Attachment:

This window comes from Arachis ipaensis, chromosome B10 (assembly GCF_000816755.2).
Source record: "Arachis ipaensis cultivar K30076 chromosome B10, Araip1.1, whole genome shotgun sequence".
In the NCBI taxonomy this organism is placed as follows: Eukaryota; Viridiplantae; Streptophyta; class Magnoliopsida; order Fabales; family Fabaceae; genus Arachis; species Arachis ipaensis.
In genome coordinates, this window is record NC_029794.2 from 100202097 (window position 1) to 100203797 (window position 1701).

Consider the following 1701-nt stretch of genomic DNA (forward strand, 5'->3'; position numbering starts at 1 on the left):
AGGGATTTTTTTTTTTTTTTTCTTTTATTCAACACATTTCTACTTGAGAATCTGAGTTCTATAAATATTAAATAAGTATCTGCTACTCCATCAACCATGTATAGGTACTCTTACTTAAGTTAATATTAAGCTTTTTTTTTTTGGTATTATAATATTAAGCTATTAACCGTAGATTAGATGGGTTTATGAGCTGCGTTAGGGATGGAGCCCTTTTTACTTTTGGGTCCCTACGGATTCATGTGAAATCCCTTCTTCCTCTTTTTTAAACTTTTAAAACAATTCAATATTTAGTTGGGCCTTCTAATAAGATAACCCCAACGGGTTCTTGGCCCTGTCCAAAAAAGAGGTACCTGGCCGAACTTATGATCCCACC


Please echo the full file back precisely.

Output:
This window comes from Arachis ipaensis, chromosome B10 (assembly GCF_000816755.2).
Source record: "Arachis ipaensis cultivar K30076 chromosome B10, Araip1.1, whole genome shotgun sequence".
In the NCBI taxonomy this organism is placed as follows: Eukaryota; Viridiplantae; Streptophyta; class Magnoliopsida; order Fabales; family Fabaceae; genus Arachis; species Arachis ipaensis.
In genome coordinates, this window is record NC_029794.2 from 100202097 (window position 1) to 100203797 (window position 1701).

Consider the following 1701-nt stretch of genomic DNA (forward strand, 5'->3'; position numbering starts at 1 on the left):
AGGGATTTTTTTTTTTTTTTTCTTTTATTCAACACATTTCTACTTGAGAATCTGAGTTCTATAAATATTAAATAAGTATCTGCTACTCCATCAACCATGTATAGGTACTCTTACTTAAGTTAATATTAAGCTTTTTTTTTTTGGTATTATAATATTAAGCTATTAACCGTAGATTAGATGGGTTTATGAGCTGCGTTAGGGATGGAGCCCTTTTTACTTTTGGGTCCCTACGGATTCATGTGAAATCCCTTCTTCCTCTTTTTTAAACTTTTAAAACAATTCAATATTTAGTTGGGCCTTCTAATAAGATAACCCCAACGGGTTCTTGGCCCTGTCCAAAAAAGAGGTACCTGGCCGAACTTATGATCCCACC